Video Game Review: Thronebreaker: The Witcher Tales
Odds are there won’t be any good choices at the summit.
We’ll admit it. When we first heard there was more Witcher content coming we were excited… and then when that new content turned out to be a one-off of the Gwent card game taking place in the Witcher universe that excitement dulled quite a bit.
However, given the franchise’s ability to tell mature stories, we decided to give it a whirl, and found Thronebreaker: The Witcher Tales to be a more than worthy entry to the series’ lore.
Everything of substance in Thronebreaker is done via turn-based input, whether that’s the card battles or choosing how to handle a specific situation, and as you’d suspect there are no issues there. You do move across the world in an overland map, collecting resources and exploring for extra goodies and optional battles, but no action takes place. While the UI can feel a little cluttered here and there, such as when you’re customizing your deck, nothing here should adversely affect your enjoyment of the game.
There’s nothing special with the graphics. The semi-animated story-driven scenes show nicely drawn character models, and the overworld is colourful and varied, but that’s about as far as it goes. The cards look good for what they are, and there are some effects for certain attacks and damage being dealt.
Where the presentation shines is in the voice acting, which is consistently strong and breathes life into the characters, big and small, as well as the world itself. There’s no black and white or right and wrong here, and the weight of the decisions that ripple through the game are conveyed by the performances. It helps make the story Thronebreaker‘s biggest selling point.
Set shortly before the events seen in The Witcher, Thronebreaker puts you in the boots of Queen Meve of Lyria and Rivea, who is on her way back from a gathering of the leaders of the Northern Realms in the face of rumoured aggression from the Empire of Nilfgaard. She meets an adviser she’d left to guide her son in ruling in her absence to learn that brigands have made off with the kingdom’s gold.
From that point on, you’ll be faced with dozens of decisions for how to proceed, precious few of which offer a clear choice… and even those that might offer a seemingly obvious moral option are weighed against the will of your people, which sometimes hunger for justice even when it’s misguided. These choices range in scope from minor to critical, and the ability to make those decisions helps make an already interesting story even better.
Before long you’ll be deep in the throes of a Nilfgaardian invasion as you travel the countryside trying to beat them back while dealing with limited resources. Despite not being huge fans of card collecting games in general, the story was engaging enough to push us forward hour after hour to see what twist or new horror would be encountered next.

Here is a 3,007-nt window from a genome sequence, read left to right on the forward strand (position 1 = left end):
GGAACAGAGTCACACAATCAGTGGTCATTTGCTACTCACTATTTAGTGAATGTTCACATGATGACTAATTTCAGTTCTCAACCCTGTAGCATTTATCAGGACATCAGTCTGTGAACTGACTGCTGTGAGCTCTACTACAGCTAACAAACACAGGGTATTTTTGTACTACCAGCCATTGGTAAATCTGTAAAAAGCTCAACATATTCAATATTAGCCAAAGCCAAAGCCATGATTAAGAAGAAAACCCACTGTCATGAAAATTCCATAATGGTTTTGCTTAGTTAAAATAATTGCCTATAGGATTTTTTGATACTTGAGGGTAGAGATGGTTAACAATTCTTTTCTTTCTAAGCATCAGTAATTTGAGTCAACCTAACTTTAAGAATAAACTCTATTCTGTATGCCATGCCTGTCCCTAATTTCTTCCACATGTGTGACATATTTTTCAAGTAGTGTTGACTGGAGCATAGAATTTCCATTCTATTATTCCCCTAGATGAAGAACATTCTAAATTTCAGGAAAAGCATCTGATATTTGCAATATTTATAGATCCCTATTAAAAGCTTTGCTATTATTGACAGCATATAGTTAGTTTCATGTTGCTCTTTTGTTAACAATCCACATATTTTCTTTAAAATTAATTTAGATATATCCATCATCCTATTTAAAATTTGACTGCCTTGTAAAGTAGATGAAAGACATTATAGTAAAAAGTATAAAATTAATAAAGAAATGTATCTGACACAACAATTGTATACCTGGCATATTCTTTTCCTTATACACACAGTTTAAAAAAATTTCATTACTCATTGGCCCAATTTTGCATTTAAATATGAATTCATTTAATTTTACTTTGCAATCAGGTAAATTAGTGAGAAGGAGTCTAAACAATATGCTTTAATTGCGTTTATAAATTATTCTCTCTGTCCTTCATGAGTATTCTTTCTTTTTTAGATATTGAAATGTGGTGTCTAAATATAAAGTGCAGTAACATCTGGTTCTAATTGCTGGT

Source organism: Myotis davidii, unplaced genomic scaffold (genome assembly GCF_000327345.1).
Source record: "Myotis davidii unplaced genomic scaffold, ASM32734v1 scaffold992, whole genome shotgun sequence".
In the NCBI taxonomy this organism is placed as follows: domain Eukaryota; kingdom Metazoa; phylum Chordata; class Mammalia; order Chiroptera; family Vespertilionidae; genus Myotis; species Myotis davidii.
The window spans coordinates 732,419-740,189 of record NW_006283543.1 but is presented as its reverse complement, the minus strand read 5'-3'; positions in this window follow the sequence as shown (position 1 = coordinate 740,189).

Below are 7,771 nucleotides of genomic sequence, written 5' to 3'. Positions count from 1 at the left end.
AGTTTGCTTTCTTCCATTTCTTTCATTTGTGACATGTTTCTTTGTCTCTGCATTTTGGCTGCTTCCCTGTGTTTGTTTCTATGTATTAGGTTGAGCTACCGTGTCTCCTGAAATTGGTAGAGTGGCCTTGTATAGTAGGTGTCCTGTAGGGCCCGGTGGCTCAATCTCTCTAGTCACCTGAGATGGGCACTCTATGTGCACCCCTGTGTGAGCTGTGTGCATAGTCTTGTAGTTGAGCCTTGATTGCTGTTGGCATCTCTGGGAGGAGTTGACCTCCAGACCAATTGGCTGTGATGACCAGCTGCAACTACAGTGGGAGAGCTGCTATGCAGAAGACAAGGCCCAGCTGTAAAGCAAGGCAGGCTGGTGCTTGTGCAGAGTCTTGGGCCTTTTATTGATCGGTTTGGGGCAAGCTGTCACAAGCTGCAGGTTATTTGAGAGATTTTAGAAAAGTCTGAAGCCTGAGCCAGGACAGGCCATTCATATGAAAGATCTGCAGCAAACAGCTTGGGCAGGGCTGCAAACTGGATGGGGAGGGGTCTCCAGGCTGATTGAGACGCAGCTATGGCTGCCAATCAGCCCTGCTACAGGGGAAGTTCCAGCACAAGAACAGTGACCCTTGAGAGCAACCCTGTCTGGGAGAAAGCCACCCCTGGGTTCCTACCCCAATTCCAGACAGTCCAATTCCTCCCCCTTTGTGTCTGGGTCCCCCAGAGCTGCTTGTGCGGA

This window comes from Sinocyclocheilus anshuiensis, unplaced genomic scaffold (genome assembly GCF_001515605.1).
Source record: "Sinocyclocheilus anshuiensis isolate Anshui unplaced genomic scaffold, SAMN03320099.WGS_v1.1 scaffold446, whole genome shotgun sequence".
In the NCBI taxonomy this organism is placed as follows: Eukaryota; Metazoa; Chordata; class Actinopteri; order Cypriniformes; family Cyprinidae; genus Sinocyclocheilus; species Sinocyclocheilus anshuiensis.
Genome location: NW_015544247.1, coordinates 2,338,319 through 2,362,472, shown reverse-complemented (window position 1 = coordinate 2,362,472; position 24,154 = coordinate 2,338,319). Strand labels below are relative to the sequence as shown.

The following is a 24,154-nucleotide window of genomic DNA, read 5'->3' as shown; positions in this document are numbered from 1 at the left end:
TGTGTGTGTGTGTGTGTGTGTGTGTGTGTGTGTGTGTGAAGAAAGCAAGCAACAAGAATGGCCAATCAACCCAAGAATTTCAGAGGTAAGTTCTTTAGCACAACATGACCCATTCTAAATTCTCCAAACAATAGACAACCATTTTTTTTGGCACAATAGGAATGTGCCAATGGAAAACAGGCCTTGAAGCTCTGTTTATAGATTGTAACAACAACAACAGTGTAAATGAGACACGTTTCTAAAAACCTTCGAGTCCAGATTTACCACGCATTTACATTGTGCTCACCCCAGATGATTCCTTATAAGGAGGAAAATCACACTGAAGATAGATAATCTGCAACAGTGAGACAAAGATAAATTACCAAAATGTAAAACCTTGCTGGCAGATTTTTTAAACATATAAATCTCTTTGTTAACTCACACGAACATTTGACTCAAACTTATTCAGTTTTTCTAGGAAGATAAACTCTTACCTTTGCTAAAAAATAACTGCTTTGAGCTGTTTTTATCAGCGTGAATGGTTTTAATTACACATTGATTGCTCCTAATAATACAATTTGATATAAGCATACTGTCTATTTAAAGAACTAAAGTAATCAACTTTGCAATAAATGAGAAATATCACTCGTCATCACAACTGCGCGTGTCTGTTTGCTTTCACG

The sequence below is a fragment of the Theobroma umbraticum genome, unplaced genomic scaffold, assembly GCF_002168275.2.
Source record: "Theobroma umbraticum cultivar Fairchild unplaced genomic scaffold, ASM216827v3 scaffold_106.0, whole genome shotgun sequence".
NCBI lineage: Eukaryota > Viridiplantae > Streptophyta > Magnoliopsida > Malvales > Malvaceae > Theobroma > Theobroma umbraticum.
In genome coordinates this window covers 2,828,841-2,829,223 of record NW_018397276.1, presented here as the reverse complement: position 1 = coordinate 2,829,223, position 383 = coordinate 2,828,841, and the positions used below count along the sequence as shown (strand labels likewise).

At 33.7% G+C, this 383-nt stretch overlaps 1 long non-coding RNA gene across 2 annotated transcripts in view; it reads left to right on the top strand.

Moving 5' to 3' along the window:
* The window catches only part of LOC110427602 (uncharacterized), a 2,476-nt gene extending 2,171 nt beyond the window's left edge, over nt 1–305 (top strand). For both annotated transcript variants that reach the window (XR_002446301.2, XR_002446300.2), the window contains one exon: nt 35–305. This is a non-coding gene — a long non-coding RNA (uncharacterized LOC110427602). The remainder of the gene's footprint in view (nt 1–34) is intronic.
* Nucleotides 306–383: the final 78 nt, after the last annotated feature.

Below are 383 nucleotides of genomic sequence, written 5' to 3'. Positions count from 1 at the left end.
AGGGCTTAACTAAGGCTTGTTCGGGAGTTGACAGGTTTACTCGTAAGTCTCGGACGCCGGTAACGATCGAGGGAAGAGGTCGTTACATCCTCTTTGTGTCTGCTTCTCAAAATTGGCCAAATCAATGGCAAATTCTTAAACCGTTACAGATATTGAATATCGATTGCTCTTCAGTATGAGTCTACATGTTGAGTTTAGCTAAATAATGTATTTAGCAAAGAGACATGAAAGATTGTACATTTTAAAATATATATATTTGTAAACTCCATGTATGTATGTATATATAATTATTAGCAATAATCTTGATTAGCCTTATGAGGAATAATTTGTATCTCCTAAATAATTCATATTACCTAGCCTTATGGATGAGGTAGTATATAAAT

To its credit, Thronebreaker does an admirable job of making card battles varied and interesting even as those hours pile up. If you’re unfamiliar with Gwent, fights are usually contested under basic rules wherein whichever side that has the highest combined card value (or completely wipes out the other) wins — these are typically best of three rounds with a single deck. It’d be folly to try to get into all of the complexities of the system, but suffice to say it’s well designed.
Arguably more interesting are the puzzle battles, which impose specific rules, decks and time limits, challenging you to come up with a specific solution. Whether interesting equates to appealing is likely a matter of taste, however, as these can be very tricky, and if you struggle with one (and don’t want to look up a solution) it can grind progression to a halt. While most of these are optional, they do offer rewards for completing them so it’s in your best interest to take them on.
In addition to the card combat, there are also some light RPG elements involved. As you make your way across the map you’ll find stashes of wood and gold, and you’ll also have the chance to gain (and lose) soldiers, though that has nothing to do with your card deck. This proves to be a pretty linear, largely mundane process where there are limited opportunities, and few reasons, to trod off the beaten path.
Your mobile encampment can be upgraded using the gold and wood you collect, offering up things like passive bonuses and lifting caps on how much you can acquire of an item. You’ll also do some deck building to improve the cards you can bring to the field of battle — outside of the aforementioned puzzle battles, of course. Even as relative neophytes to card games this was pretty straightforward and easy to sort out.
If you enjoyed playing Gwent, then Thronebreaker: The Witcher Tales is something worth picking up immediately. Fans of The Witcher would also do well to take the plunge thanks to its strong story and characters. We found ourselves mostly enjoying the card gameplay, and if you don’t there’s always the option to forego the battles and focus on the story.